Today, cannabis is ubiquitous; with its recent legalization in Canada and most Western States, many individuals and enterprises have capitalized on the substance beyond its psychoactive properties. As a consequence, Cannabidiol (CBD), a main constituent of cannabis has emerged in almost every product – from skin care to shampoo to food. It has been lauded by some folks as a cure to serious diseases such as diabetes, cancer, and multiple sclerosis. Further, the cosmetic industry has touted CBD as a safe and effective agent for treating skin problems such as acne, blemishes, and dry skin.
Despite this widespread phenomenon, most of the claims about CBD are purely anecdotal. Therefore, this means that there is insufficient to no rigorous scientific research on these claims. In fact, even outside of cosmetic research, scientists understand little about cannabis. This is primarily due to its illegality over the past few decades preventing such research. Nevertheless, the few scientific endeavours that do look at a cannabis involved mostly animal studies, making it difficult to generalize findings to humans.
Cannabidiol is not psychoactive. Unlike, THC, another constituent of cannabis, it will not get you high. However, scientists are still unsure about the long-term consequences of CBD, if any. Dustin Lee, an assistant professor of psychiatry and behavioural science at Johns Hopkins University has referred to CBD as “a kind of snake oil in the sense that there are a lot of claims and not so much evidence.” He, and a team of researchers will be conducting research with human subjects on the use of CBD for smoking cessation.
The Food and Drug Administration (FDA) has approved only one drug that contains CBD – Epidiolex. It is a pharmacological intervention that has been shown to reduce seizures in children with specific forms of severe epilepsy. As such, the FDA still considers CBD a drug so it cannot be sold in foods, drinks, or dietary supplements. Several companies have been warned by the FDA that they may face consequences from selling CBD in their products and making unsupported claims about the “effects” of CBD in treating diseases especially. An FDA spokesperson cautions, “this deceptive marketing of unproven treatments raises significant public health concerns, as it may keep some patients from accessing appropriate, recognized therapies to treat serious and even fatal diseases.”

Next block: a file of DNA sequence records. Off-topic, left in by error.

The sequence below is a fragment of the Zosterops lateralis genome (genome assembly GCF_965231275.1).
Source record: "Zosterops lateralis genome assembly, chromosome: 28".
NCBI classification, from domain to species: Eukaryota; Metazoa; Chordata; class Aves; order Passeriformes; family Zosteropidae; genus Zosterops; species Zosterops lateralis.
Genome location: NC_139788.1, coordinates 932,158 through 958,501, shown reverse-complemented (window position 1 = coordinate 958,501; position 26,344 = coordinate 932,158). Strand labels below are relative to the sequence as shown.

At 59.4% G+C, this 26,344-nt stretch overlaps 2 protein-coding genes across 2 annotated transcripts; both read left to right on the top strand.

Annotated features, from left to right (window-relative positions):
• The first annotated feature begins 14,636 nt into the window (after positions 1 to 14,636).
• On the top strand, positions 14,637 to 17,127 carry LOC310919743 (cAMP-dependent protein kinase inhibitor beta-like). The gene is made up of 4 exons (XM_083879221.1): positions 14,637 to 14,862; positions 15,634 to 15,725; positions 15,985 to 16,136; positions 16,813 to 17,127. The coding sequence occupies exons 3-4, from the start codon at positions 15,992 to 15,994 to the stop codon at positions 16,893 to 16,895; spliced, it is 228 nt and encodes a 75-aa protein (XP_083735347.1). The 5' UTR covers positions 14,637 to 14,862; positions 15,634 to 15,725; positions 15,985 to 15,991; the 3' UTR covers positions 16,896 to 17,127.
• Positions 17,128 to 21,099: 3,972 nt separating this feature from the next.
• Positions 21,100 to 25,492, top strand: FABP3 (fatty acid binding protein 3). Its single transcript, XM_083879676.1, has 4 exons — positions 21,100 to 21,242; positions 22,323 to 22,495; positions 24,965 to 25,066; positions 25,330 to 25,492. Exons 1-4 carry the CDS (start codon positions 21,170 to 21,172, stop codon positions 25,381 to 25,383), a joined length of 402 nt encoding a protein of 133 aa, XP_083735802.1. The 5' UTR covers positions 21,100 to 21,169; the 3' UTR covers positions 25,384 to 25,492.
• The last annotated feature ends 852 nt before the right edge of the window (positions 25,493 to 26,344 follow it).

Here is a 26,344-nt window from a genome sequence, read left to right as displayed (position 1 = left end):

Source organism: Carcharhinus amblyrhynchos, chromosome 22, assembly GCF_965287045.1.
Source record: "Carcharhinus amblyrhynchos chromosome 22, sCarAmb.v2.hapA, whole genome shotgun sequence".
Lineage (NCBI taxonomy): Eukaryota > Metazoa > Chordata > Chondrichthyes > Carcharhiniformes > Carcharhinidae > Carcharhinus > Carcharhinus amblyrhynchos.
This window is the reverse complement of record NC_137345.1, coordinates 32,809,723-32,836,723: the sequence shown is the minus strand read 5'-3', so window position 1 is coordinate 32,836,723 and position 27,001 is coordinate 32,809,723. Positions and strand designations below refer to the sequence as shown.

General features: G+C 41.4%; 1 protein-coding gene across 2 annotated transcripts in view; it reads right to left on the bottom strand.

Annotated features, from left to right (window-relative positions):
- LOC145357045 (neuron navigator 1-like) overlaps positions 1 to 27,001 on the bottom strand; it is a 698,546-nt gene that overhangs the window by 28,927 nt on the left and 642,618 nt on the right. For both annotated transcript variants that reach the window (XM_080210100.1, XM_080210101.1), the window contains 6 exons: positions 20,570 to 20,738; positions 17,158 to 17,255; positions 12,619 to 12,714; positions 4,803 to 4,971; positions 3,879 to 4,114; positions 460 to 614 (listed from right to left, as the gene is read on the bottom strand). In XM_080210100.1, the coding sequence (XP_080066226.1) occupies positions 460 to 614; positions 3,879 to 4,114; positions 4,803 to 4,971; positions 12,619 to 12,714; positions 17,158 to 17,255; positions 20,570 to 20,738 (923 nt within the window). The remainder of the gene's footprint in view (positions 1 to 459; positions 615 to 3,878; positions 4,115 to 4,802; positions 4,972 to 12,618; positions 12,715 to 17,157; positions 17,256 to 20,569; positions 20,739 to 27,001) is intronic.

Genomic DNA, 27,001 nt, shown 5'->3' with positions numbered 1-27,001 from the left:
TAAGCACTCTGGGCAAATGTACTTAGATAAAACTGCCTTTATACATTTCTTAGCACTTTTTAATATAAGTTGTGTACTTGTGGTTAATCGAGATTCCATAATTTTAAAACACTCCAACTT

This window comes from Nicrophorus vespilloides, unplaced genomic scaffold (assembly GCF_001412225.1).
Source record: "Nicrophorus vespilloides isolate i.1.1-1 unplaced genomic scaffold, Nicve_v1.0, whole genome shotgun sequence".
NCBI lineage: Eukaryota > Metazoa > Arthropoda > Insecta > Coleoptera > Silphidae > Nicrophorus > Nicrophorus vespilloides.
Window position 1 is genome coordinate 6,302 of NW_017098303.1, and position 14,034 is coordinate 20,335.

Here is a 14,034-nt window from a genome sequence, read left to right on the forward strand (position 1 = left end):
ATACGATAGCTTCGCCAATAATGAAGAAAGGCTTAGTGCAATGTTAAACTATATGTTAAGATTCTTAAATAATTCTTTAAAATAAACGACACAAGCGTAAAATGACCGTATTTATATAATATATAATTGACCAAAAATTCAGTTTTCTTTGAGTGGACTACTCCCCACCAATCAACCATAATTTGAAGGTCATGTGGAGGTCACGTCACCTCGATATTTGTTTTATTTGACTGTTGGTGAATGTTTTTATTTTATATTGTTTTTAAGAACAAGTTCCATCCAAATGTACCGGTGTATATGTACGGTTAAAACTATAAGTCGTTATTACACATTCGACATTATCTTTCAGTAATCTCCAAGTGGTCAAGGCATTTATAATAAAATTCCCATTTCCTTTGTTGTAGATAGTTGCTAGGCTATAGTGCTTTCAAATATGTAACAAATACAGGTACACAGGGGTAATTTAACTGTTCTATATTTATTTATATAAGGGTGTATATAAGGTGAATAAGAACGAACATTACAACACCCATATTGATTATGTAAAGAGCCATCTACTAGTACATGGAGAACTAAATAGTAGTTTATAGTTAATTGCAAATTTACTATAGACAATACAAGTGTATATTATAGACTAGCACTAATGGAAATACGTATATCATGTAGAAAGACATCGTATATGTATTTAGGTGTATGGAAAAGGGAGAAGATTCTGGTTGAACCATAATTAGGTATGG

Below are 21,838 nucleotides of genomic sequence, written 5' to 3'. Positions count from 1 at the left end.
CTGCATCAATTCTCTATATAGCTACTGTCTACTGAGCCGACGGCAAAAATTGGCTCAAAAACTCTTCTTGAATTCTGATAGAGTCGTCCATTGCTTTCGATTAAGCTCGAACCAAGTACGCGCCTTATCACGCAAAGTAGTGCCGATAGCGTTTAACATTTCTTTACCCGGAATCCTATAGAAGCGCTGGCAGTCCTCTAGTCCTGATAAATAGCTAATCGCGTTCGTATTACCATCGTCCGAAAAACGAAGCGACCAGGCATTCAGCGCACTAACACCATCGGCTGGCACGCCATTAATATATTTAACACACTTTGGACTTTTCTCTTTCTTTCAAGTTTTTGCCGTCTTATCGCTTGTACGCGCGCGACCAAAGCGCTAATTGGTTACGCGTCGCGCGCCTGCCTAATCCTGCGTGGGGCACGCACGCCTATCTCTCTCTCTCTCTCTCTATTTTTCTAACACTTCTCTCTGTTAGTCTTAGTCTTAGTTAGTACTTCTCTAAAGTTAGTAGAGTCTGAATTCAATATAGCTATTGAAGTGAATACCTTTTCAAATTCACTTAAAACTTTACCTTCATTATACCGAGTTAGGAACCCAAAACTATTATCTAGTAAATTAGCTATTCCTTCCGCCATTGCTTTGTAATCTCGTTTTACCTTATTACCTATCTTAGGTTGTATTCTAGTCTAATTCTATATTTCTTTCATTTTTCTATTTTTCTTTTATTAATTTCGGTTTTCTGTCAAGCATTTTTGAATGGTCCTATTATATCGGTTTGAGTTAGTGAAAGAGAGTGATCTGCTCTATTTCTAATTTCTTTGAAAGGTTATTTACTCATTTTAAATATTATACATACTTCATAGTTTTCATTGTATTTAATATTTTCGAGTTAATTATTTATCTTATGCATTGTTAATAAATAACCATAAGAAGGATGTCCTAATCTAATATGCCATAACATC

The director of the Addiction Institute at Mount Sinai in New York City, Dr. Yasmin Hurd, acknowledges that CBD may have some potential for the opioid crisis. Albeit not enough, the current evidence, which is preliminary, appears to suggest that CBD can help reduce heroin cravings in recovering addicts. However, like all good scientifically-minded people, she warns, “let’s do the research. It’s crazy that this substance is being consumed by everybody, yet we still don’t know the mechanism of action.” Dr. Hurd has been studying CBD for almost ten years and cautions that the expectations people make around CBD are unrealistic as one drug cannot cure everything.
There has been some research in recent years that suggests CBD may be an appropriate substance for individuals with schizophrenia. Patients were given 1,000 milligrams of CBD in conjunction with their regular antipsychotic medication and reported experiencing less hallucinations and racing thoughts compared to those individuals who did not receive CBD. It is important to note that other studies have not been able to replicate this or have not reported the same effects. Therefore, the applicability of CBD for patients with schizophrenia is still inconclusive – like most CBD research.
Researchers are currently investigating the effects of CBD in patients with anxiety or post-traumatic stress disorder. Once again, experts are warning the public about the lack of research in this constituent. According to Dr. Michael Van Ameringen, the director of an anxiety research centre in Hamilton, “there actually really is very, very little scientific evidence to support its use as a treatment for anxiety at this point.”
Cannabidiol may be a promising regimen for some folks under specific circumstances. However, until further evidence is available, individuals should be skeptical about CBD and not forego clinically-tested treatments for this alternative. Searidge Foundation believes in exploring all treatments for addiction, however, we strongly believe decisions should be rooted in evidence. As such, we condone further research of CBD, especially with regards to its potential for smoking cessation and treating those recovering from heroin addiction. It is part of our mission to inform both our clients and the public of the potential risks of using certain substances – like that of CBD – and how to think critically about these “promising” substances.